The Kamloops RCMP was part of a tremendous first responder action after the Snowbird crash.  Their hands-on response helped keep a tragic event from getting even worse, and kept people safe.  But policing is many things, and one of those things is communicating with the community.

Twitter is an essential way that many people get information, and it is one that Kamloops RCMP needs to take more seriously.

Nancy Bepple is a former City councillor of Kamloops with a strong interest in community building projects.

About Mel Rothenburger (7575 Articles)
ArmchairMayor.ca is a forum about Kamloops and the world. It has more than one million views. Mel Rothenburger is the former Editor of The Daily News in Kamloops, B.C. (retiring in 2012), and past mayor of Kamloops (1999-2005). At ArmchairMayor.ca he is the publisher, editor, news editor, city editor, reporter, webmaster, and just about anything else you can think of. He is grateful for the contributions of several local columnists. This blog doesn't require a subscription but gratefully accepts donations to help defray costs.

4 Comments on BEPPLE – RCMP missed opportunity to communicate with public via Twitter

  1. John Noakes // May 28, 2020 at 10:10 AM // Reply

    A few years ago, the taxpayers paid huge bucks for new radio equipment for the RCMP to have voice encryption on working channels. It was common place for people with “scanners” to hear police calls and then a mad rush was made for people and reporters to get to the scene as quickly as possible.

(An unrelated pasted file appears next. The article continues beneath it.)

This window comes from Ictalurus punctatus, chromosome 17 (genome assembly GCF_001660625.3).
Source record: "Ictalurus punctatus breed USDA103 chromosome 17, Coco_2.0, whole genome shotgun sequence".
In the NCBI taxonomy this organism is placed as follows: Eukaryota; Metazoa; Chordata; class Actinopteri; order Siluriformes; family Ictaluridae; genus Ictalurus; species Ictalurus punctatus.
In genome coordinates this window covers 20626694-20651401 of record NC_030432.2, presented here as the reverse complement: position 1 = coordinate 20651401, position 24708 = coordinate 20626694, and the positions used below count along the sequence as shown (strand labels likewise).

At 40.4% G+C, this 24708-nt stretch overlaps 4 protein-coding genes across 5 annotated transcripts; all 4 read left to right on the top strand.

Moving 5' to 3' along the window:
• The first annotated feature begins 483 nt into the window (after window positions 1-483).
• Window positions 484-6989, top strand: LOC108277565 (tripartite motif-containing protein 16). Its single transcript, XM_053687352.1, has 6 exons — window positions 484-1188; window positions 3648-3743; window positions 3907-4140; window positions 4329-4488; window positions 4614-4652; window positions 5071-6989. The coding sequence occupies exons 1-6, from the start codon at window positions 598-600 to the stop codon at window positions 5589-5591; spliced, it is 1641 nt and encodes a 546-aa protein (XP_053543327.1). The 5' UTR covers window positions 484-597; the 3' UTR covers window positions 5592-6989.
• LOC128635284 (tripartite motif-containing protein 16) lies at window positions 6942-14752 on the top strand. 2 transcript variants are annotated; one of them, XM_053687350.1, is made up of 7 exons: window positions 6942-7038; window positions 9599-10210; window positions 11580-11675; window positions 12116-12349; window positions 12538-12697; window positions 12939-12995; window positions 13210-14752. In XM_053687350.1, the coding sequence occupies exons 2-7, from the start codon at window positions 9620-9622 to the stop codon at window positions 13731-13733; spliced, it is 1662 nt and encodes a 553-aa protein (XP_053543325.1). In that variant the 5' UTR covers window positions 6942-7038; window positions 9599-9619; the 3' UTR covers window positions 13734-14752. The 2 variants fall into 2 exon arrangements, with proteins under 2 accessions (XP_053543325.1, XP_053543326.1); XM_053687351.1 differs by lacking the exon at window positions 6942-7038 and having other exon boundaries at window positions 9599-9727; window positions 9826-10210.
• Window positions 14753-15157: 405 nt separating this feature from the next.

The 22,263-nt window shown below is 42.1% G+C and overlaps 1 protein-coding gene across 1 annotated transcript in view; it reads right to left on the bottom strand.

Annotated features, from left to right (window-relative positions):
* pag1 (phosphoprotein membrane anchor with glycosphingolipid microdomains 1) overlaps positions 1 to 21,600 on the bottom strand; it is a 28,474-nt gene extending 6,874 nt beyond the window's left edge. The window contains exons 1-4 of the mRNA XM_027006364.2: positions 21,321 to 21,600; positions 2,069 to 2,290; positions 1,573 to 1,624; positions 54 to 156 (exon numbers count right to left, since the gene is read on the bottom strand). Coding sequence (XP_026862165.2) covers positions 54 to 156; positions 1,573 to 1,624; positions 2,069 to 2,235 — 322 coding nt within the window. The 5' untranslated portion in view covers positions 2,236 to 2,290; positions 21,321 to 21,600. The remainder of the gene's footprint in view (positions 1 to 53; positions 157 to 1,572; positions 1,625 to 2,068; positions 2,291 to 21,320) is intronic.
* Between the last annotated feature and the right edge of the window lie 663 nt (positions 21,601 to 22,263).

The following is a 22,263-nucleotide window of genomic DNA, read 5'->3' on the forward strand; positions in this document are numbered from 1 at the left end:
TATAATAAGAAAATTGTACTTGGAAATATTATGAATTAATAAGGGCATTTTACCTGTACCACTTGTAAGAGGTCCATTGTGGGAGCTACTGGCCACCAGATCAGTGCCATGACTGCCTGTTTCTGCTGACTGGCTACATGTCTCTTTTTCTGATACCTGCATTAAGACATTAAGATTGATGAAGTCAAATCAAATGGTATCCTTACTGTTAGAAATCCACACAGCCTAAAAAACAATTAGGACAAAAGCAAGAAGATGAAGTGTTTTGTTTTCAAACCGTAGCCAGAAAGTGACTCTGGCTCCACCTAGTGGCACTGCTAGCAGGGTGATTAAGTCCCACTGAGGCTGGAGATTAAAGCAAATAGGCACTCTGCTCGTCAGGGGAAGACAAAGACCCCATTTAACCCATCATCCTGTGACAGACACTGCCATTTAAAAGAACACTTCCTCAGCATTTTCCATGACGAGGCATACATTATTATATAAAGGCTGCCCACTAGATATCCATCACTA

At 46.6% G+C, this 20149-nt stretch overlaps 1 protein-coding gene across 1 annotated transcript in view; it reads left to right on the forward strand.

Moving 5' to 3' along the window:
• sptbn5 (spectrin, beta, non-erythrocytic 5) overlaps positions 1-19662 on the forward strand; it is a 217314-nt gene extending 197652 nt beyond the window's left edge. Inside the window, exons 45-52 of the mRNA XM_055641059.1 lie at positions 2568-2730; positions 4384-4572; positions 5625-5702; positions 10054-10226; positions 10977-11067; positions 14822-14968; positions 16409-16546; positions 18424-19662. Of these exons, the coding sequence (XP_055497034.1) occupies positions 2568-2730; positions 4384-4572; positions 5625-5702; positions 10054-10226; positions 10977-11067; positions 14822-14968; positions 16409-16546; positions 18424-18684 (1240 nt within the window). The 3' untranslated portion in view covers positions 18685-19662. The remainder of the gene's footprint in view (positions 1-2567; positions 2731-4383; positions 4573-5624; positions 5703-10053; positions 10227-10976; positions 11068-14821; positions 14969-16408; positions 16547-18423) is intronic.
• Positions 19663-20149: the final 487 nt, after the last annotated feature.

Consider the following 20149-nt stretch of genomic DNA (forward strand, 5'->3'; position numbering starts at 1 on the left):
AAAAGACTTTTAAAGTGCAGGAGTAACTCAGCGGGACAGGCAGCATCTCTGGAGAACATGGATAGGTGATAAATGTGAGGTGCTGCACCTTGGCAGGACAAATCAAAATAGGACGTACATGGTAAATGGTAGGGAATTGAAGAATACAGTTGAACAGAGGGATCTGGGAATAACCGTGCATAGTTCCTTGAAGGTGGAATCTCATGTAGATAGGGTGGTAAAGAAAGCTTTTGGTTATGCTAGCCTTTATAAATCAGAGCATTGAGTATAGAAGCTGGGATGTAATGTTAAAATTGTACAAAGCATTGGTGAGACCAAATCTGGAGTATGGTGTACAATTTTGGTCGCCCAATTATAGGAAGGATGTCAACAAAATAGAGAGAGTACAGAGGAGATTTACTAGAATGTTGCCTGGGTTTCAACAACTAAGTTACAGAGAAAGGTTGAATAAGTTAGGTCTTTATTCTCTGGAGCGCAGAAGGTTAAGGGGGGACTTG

With a response to the crash of an aircraft into a residential area, it makes sense that voice encryption was a good thing to have.
    Other agencies still use 2-way radios that do not have voice encryption.
    With the number of RCMP members and vehicles that responded to the crash site, I’m not sure who could have been assigned to an important task like tweeting.
    Some information the public can wait to receive and in this case, I think the RCMP had their hands full and did what was necessary for traffic control to keep people from outside the area rushing to the scene and making matters even worse.

  2. I applaud president Trump idea to shut-down Twitter completely and for good. Twitter is for people with too much time on their hands and if anyone thinks they need Twitter to stay “in the loop” I suggest a complete and thorough re-assessing of what “important” is.

  3. I’ve found @Kamscan on Twitter to be a great source for activity in Kamloops involving law enforcement issues and events, incident reporting, and mentions of anything “newsworthy” or impactful going on in Kamloops.

    After the Snowbird crash, @Kamscan identified location, police and fire dept. involvement, and the fact that the downed plane was a Snowbird plane. An HOUR or so later, the media outlets were reporting the “Breaking” news.

  4. Seriously???

    There was a steady stream of information going out, from numerous sources — I’m sure they felt things were more than adequately covered. As for the RCMP in Nova Scotia? That was her home provinces, so it’s no surprise